Foxhounds have an excellent sense of smell and are high energy dogs. They may have contributed to the origin of the red herring idiom.
Foxhounds have an excellent sense of smell and are high energy dogs. They may have contributed to the origin of the red herring idiom. | Source

False Trails

A reddened herring can develop a very pungent smell. At one time a real red herring was used to lay down a false trail. "The Gentleman's Recreation" was a popular book about hunting that was first published in 1674 and was written by Nicholas Cox. It can be read on the Google Books website. In his book, Cox says that fox hunters should obtain a dead fox, a dead cat, or if neither of these are available, a red herring. The animal should then be dragged over the countryside for three to four miles to establish a trail for foxhounds and horse riders to follow.

People often assume that the practice suggested by Cox was designed to train foxhounds to follow a scent. Some people say that the goal of the practice was really to exercise the horses, however, or to get the horses used to the excitement of a hunt.

There have been some interesting claims related to red herring trails. One says that in the seventeenth century a red herring was dragged across the ground by escaped convicts to distract the hounds that were hunting for them. Another claims that in the eighteenth and nineteenth century opponents to fox hunts laid down trails with red herrings to distract the foxhounds and allow the fox to escape. There is much debate about whether or not these events actually happened, however.

Red is a traditional colour worn by fox hunters.
Red is a traditional colour worn by fox hunters. | Source

William Cobbett and the Metaphorical Red Herring

William Cobbett was a journalist who lived from 1763 to 1835. At one point in his life he published a weekly periodical called Cobbett's Weekly Political Register. In the February 14th edition of 1807, Cobbett expressed his frustration with the tendency of his fellow journalists to believe everything that they heard. He reported that as a child he had drawn hounds away from a hunt with a red herring (which is thought to have been a fictional story used to make a point). Cobbett felt that the journalists of the time were just as easily misled and wrote the statement below. The quote refers to a false report that Napoleon had been defeated. This is thought to have been the first time that the term "red herring" was used as an idiom.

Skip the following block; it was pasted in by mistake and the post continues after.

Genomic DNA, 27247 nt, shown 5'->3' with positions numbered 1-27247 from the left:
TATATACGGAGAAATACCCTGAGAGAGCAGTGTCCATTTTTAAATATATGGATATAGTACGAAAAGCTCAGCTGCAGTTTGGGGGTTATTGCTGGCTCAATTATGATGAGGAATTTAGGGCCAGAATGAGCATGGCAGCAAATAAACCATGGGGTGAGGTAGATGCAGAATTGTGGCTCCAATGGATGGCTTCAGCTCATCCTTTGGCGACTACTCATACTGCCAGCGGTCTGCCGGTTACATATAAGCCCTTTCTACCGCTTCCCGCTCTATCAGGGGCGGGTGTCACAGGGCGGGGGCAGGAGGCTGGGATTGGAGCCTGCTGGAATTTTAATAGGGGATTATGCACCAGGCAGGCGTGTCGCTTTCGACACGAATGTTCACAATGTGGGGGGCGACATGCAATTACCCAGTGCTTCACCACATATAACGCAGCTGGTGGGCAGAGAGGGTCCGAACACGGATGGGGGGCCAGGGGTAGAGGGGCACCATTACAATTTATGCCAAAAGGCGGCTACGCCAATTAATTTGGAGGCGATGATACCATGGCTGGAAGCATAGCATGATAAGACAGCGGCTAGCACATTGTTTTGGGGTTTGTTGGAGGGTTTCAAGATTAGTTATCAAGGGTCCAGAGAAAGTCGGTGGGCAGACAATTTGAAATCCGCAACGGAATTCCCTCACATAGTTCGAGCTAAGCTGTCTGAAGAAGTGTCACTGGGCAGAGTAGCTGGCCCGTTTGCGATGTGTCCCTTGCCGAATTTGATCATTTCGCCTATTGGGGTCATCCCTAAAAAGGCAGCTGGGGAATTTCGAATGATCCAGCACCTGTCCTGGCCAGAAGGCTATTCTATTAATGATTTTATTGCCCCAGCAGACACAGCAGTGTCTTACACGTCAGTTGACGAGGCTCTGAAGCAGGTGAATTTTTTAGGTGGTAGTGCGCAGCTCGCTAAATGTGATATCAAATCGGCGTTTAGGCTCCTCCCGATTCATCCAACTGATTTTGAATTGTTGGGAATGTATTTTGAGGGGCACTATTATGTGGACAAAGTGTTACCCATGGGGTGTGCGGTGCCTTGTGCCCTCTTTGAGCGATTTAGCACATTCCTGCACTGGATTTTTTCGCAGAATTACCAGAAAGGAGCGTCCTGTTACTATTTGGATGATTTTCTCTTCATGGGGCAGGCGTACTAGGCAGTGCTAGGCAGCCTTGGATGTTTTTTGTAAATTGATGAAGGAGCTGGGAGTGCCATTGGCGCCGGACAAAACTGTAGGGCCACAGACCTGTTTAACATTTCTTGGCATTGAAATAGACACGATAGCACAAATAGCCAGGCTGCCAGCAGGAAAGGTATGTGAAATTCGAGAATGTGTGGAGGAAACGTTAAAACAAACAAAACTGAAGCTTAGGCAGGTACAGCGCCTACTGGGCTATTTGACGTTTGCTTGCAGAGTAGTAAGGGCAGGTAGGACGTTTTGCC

Alas! it was a mere transitory effect of the political red-herring; for, оn the Saturday, the scent became as cold as a stone.

— William Cobbett, from the Oxford English Dictionary

The Fish Kettle

Like a red herring, the fish kettle was involved in the creation of an idiom. A kettle was once a different utensil from the one that we use to boil water today. It lacked a spout and was used to cook fish. Even today, some people use a fish kettle to poach or steam fish.

A fish kettle is a long and oval container made of metal. It has a handle on each side and a lid. It often has a removable rack inside. The rack allows a whole fish to be cooked in heated or boiling water or in steam and then easily lifted out of the kettle.

A copper fish or ham kettle from 1845
A copper fish or ham kettle from 1845 | Source

Cooking Fish in a Modern Fish Kettle

A Kettle of Fish in Scottish Culture

An interesting custom involving fish kettles was described in a book called "A Tour in England and Scotland, in 1785, by an English Gentleman". The book was written by a baron named William Thomson, who was also known as Thomas Newte. It's available on the Google Books site.

Thomson described a social event customarily held by Scottish gentry. People gathered beside a river in a group and ate freshly caught and cooked fish. Tents were erected, creating a party-like atmosphere, and the fish were boiled in kettles over a fire. Today the event would be called a picnic, but at that time it was known as a "kettle of fish".

It is customary for the gentlemen who live near the Tweed to entertain their neighbours and friends with a Fete Champetre, which they call giving ‘a kettle of fish’. Tents or marquees are pitched near the flowery banks of the river ... a fire is kindled, and live salmon thrown into boiling kettles.

— Thomas Newte (William Thomson)

Meaning of a Fine, Pretty, or Different Kettle of Fish

A Fine or Pretty Kettle of Fish

The idiom fine or pretty kettle of fish means a troublesome or awkward situation, as in the following examples.

  • He's got himself into a fine kettle of fish by using four credit cards to make purchases this month.
  • By telling different lies to different people, she's got herself into a pretty kettle of fish.